Rockstar’s upcoming “Grand Theft Auto 6” (GTA6) is one of the most hotly anticipated video games, but it is still far from complete and fans did not expect to see anything substantial of it for at least a year or more. A cyber attack has changed all of that, giving the public a rare peek into the development process with a coordinated GTA6 leak that appears to be part of a profit-seeking gambit.
The hacker posted videos of the game to a popular discussion forum, and followed that up with claims of stolen source code and a demand for payment from Rockstar. Some cybersecurity experts think that Lapsus$, the group behind the recent Uber attack along with numerous other break-ins in the past year, may be the culprits behind the GTA6 leak.
Cyber attack on Rockstar stole materials from company Slack channel
While the involvement of Lapsus$ is not yet confirmed, the group has been responsible for a chain of similar attacks with similar methodology dating back to 2021. The group slipped up in early 2022, which led to a wave of arrests of mostly teenage members in the United Kingdom. However, this did not stop the group’s activity. Some of its members, apparently the most active and technically skilled ones, are also located in Brazil and appear to continue to operate from there even as the UK branch is under active investigation for prior attacks.
Lapsus$ is suspected in the GTA6 leak primarily because Uber has suggested that it looks quite a bit like the attack it experienced recently. Uber is wrapping up its own internal investigation after seeing a hacker pop up on its own internal Slack channel, letting them know that essentially their entire network had been compromised. While the Uber hacker had much broader access to company systems, they also claim to have stolen source code (but have not yet demanded any sort of payment for it).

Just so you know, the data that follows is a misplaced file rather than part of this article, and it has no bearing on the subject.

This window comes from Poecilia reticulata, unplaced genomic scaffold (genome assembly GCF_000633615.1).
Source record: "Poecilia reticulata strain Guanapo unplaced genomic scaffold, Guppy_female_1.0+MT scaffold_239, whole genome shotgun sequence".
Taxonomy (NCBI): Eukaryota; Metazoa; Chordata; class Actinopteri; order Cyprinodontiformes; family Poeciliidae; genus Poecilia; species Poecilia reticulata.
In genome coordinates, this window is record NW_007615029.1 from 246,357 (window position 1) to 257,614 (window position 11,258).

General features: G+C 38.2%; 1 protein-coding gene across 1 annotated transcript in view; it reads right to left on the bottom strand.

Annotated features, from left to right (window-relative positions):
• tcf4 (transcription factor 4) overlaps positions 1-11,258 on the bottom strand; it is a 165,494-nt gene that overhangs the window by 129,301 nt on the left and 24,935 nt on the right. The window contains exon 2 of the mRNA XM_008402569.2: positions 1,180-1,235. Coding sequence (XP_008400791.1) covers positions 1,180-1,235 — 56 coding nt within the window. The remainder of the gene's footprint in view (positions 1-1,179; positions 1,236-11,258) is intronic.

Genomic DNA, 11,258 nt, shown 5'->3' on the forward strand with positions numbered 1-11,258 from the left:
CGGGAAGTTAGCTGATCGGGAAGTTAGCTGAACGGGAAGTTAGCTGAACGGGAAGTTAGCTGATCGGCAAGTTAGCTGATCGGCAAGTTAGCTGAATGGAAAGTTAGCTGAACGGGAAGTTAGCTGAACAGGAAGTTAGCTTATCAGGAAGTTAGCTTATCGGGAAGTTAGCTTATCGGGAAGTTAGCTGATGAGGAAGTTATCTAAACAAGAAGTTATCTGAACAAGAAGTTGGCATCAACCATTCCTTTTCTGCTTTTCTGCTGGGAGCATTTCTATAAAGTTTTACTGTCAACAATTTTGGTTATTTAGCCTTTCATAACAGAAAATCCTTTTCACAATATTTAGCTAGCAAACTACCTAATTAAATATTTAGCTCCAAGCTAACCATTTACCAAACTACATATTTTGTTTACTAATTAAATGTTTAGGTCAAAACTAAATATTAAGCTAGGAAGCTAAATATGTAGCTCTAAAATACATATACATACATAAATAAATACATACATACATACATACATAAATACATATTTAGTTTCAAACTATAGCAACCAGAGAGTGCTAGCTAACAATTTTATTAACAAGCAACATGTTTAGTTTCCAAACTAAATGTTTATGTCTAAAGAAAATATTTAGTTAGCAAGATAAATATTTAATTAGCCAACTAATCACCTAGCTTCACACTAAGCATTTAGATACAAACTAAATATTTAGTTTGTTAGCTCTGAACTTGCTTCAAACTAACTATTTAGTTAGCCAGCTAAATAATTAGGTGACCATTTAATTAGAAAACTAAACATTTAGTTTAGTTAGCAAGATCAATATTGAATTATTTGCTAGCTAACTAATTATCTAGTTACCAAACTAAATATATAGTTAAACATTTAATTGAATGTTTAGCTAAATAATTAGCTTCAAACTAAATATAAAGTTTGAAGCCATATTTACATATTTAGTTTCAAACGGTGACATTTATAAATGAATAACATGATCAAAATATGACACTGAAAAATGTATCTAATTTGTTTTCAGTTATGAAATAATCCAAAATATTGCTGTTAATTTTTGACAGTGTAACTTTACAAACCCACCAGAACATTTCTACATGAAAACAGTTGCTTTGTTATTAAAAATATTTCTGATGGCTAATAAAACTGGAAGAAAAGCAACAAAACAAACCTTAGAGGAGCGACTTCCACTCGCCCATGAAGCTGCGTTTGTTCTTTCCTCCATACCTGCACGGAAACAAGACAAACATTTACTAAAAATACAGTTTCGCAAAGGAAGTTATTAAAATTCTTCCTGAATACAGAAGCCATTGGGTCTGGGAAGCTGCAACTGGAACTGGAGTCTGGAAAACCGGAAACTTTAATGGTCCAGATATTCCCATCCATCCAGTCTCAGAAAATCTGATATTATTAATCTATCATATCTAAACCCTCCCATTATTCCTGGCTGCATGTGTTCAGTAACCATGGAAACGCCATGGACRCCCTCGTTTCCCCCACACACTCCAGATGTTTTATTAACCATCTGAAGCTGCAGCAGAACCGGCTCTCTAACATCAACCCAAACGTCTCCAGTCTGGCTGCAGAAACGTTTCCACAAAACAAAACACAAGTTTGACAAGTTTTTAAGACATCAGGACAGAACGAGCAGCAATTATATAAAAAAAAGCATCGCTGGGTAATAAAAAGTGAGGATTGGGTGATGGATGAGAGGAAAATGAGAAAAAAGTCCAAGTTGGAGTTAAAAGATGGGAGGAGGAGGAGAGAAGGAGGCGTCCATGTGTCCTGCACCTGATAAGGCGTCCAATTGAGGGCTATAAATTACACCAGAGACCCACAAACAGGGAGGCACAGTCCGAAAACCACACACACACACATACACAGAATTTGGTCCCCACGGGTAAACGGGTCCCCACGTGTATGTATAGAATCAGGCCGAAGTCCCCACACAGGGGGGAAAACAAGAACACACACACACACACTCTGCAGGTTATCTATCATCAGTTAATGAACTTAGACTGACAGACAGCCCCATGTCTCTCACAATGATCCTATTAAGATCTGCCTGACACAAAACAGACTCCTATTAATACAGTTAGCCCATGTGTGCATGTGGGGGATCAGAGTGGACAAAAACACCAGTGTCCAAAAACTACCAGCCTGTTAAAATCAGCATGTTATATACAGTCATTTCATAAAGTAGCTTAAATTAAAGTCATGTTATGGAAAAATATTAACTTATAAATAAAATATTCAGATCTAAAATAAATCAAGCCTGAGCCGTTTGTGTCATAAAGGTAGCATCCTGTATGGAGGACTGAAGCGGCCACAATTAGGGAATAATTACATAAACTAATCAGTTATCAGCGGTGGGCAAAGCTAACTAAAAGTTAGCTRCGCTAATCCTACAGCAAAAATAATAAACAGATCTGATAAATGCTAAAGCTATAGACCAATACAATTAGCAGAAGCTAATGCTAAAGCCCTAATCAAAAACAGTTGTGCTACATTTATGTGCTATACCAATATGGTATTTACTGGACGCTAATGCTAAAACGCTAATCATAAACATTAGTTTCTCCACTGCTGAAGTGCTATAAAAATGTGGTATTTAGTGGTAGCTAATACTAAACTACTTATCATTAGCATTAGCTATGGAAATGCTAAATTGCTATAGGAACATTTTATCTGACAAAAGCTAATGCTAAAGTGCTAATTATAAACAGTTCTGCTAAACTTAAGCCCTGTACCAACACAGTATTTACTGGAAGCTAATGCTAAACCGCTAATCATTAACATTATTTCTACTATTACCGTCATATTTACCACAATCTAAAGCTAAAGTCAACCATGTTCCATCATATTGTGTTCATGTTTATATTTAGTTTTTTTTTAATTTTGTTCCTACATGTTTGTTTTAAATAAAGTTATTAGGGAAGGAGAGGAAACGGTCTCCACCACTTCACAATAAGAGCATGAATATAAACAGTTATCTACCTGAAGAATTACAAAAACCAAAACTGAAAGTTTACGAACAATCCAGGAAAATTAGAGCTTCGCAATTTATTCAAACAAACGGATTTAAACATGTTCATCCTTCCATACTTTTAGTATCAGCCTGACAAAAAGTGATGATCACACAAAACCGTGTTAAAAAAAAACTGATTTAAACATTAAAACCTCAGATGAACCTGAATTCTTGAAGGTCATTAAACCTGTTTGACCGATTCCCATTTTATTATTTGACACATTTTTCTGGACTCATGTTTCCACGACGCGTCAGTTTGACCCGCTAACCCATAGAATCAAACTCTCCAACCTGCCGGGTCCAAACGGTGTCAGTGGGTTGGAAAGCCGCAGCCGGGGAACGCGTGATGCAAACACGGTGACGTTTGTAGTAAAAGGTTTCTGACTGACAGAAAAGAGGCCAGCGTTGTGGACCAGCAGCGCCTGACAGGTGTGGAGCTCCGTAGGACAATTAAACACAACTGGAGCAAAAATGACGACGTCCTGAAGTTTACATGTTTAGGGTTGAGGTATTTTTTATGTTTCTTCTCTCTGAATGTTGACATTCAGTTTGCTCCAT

The GTA6 hacker certainly left clues that point to Lapsus$; calling themselves “teapotuberhacker” when releasing the videos of the game, using UK slang and eventually claiming responsibility for the Uber attack. Knowing exactly how the hacker broke into Rockstar would be helpful in determining responsibility, but thus far Rockstar is keeping details of the cyber attack out of the public eye as the FBI investigates.
Hacker’s posts indicate GTA5 source code stolen, but GTA6 leak status unclear
The GTA6 leak included videos that indicate the hacker definitely had access to the development environment (something since officially confirmed by Rockstar), but it remains unclear as to whether they really have the game’s source code. They do appear to have the source code to prior title GTA5, providing requested snippets of code to members of the modding scene capable of verifying that it is authentic. There has yet to be clear verification of the theft of GTA6 source code, however.
Stolen source code for games of this caliber has sold for millions of dollars on the dark web before. Hackers are usually interested in it as a means of finding ways to defeat copy protection and sell bootlegs, or to create cheats for online play. Bootlegging is an unlikely source of profit in the case of GTA5, which has been on the market for nearly a decade now; however, companion game GTA Online shares much of that game’s code and hackers may well be interested in developing exploits for it.
Rockstar has issued a statement indicating that the cyber attack and subsequent GTA6 leak will not have any impact on the game’s development, and it is still expected sometime in 2024 or 2025.